Nominated for 12 Oscars and hailed as director Steven Spielberg’s best film in years, Lincoln is at least somewhat (if not entirely) deserving of those accolades. A star-studded, expertly filmed and directed period piece, the majority of the film is engrossing and enlightening, a piece of History Channel infotainment writ large. Its box office success in the US ($150+ million) suggests that moviegoers aren’t averse to the material or concept, to which I say: wonderful.
Despite the title, the film isn’t at all a biography of Abraham Lincoln (ironically, 2012’s other big Lincoln movie, Abraham Lincoln: Vampire Hunter, attempted a more biographical view). Instead, the film, based partly on the book Team of Rivals: The Political Genius of Abraham Lincoln by Doris Kearns Goodwin, focuses entirely on the time at the end of the Civil War when the president attempted to get the 13th Amendment ratified by congress.
Lincoln is played by Daniel Day-Lewis, who is expectedly terrific even though the portrayal is unexpected: his Lincoln is so soft-spoken he rarely seems to speak above a whisper (it’s an unusual take on the larger-than-life president, but by most accounts, historically accurate). Despite the low-key work (or perhaps because of it), Day-Lewis handily commands the screen anyway. Bravo, sir. Here is your Oscar.
The 13th Amendment abolished slavery, of course, and never would have been passed under “normal” circumstances. But times weren’t normal. The country was at war, and the president had assumed powers beyond his constitutional range to enact the Emancipation Proclamation. The war was almost at an end, and any negotiated peace or slave states returning to congress would mean slavery stays. The pressure was on.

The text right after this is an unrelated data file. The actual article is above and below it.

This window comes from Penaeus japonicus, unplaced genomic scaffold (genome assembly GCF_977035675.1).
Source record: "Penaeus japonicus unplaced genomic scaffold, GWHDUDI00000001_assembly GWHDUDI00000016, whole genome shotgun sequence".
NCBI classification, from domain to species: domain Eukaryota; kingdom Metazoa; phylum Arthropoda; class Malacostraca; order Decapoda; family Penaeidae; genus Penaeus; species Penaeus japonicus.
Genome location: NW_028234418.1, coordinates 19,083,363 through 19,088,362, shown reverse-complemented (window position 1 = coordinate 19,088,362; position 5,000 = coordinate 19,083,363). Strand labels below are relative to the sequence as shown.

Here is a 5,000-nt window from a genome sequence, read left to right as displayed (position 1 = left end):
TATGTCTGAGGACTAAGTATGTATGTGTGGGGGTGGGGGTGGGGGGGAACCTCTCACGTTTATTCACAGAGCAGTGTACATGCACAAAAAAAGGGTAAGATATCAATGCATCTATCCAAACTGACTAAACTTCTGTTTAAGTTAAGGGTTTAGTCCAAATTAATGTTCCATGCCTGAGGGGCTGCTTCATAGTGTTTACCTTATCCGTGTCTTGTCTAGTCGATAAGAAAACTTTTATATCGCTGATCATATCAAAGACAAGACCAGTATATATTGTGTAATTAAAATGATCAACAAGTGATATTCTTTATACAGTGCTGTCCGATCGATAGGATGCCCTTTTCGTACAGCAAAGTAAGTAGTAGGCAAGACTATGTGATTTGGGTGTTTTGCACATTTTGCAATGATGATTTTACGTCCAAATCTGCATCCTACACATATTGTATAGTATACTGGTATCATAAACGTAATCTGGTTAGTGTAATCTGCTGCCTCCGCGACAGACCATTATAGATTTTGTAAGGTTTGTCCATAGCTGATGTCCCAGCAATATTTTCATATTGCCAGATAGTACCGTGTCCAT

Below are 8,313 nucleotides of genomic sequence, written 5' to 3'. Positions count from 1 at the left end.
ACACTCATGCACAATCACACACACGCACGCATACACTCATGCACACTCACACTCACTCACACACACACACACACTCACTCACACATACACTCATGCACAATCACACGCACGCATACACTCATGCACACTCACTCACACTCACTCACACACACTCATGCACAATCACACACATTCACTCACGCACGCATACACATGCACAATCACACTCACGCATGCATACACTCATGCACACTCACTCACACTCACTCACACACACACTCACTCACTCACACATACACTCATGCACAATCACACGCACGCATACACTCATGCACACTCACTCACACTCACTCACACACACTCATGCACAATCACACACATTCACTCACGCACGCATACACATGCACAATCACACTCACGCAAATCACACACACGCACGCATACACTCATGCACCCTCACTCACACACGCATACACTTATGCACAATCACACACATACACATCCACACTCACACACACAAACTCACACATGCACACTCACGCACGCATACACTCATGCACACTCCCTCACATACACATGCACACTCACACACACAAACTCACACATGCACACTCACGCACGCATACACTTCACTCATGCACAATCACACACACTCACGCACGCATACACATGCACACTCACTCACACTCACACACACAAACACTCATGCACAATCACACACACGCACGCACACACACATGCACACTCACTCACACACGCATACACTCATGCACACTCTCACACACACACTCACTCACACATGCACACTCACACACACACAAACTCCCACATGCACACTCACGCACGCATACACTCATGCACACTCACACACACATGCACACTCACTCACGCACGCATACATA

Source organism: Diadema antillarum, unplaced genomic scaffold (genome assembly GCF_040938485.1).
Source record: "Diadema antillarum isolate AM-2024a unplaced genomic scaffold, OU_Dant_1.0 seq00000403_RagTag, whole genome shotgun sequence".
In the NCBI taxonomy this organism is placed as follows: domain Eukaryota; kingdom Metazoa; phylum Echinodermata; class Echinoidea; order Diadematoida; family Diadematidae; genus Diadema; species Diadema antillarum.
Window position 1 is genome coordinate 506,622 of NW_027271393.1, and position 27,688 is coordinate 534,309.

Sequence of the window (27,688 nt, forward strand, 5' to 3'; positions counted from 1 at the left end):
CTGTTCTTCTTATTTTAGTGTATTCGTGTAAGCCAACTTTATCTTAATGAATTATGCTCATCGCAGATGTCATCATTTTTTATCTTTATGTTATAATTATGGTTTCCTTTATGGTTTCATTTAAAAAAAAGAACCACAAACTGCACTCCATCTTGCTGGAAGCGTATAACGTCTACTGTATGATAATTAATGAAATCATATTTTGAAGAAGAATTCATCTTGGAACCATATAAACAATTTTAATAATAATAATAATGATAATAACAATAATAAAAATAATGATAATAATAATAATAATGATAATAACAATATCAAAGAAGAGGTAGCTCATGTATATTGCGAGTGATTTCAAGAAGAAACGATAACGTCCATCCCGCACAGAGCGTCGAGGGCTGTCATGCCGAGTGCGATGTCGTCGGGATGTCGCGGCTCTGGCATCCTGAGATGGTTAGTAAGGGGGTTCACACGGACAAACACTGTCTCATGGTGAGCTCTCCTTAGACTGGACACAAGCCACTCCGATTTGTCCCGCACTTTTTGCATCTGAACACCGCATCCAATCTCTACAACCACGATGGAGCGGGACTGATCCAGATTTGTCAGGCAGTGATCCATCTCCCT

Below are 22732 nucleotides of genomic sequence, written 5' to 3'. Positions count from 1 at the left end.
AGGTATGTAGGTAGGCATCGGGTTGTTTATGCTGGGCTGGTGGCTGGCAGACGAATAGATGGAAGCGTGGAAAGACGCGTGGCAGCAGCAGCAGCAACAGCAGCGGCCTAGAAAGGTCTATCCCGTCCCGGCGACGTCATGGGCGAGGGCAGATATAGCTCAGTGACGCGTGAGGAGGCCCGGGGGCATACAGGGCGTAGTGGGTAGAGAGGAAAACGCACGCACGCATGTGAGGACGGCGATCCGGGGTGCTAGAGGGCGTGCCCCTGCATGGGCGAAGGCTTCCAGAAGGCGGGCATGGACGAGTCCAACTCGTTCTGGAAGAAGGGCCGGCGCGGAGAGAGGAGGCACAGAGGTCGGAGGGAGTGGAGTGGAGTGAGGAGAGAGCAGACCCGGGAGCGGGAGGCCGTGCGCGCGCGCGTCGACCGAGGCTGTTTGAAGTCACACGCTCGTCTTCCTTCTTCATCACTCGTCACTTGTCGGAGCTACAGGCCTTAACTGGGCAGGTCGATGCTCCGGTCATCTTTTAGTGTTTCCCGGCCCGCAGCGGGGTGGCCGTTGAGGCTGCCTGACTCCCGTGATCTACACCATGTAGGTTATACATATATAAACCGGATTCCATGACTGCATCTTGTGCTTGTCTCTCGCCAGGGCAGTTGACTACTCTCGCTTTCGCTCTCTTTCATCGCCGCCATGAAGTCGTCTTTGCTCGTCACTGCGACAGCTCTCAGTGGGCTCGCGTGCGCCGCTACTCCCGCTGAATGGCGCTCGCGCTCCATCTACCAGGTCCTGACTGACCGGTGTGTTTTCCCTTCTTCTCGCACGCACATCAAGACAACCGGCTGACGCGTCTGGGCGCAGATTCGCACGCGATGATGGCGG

If Lincoln was to abolish slavery, he had to do it right now. Going against the advice of his cabinet and vice president Daniel Seward (Daniel Strathairn), and his family, including wife Mary Todd (Sally Field) and eldest son Robert (Joseph Gordon-Levitt), the president would take any means he could – legal, ethical, or otherwise – to guarantee ratification.
That included gaining support of the Radical Republicans, led by Thaddeus Stevens (Tommy Lee Jones) – some of whom want to delay the bill for fear that it will be defeated; employing a group of lobbyists led by W.N. Bilbo (James Spader) to “buy” the votes of some conservative members of congress; and actually delaying peace negotiations between the North and South so he can get the Amendment through.
Abe isn’t fighting vampires this time around, but the ratification of the 13th Amendment here is infinitely more entertaining than something like Vampire Hunter, which is a testament to Spielberg’s skills as a director. This is genuinely fascinating material, though I can’t say if foreign audiences will take to it with the same level of interest.
90% of Lincoln is excellent stuff, and up there with the best of Spielberg’s recent filmography. Unfortunately, once the 13th Amendment business is through, the film’s finale threatens to go off the rails. What transpires over the last 10 or 15 minutes of the film isn’t enough to sink Lincoln, but it lowered the film from ‘great’ to ‘very good’ for me.
First up is a terrible “reveal” featuring Jones’ Thaddeus Stevens. Watching the movie at a reasonably-full cinema in small town America, I could hear the eyes being rolled throughout the auditorium as Jones’ character reaches his groan-inducing arc. If the actor doesn’t win the Supporting Actor Oscar, it will be this single scene that sunk his chances.
And then (spoiler alert?) there’s a bait-and-switch theater sequence that isn’t what you expect; it’s played as an “arty” gag, and feels completely wrong. Abraham Lincoln: Vampire Hunter ended with a little gag about Lincoln going to the theater, and I simply couldn’t believe that Spielberg would attempt a similar wink-wink conceit, but here it is.
These two scenes dumbfounded me in such an otherwise elegant and fine-tuned production: they aren’t huge issues, but stick out like a sore thumb. It’s amazing that they were written, shot, and edited in their current form with no one in the cast or crew piping up to say what I think every audience member can recognize: no, this isn’t the way this material should be presented.
Still, Lincoln is otherwise a finely-tuned piece of work, with a terrific and expansive cast, gorgeous (Oscar-nominated) cinematography by Spielberg standby Janusz Kaminski, a sturdy soundtrack by John Williams, and wonderful period detail that doesn’t shy away from the horrors of war, even though it isn’t a central focus. A definitive biography of Lincoln this isn’t, but it’s an excellent look at the president’s political genius in passing the 13th Amendment.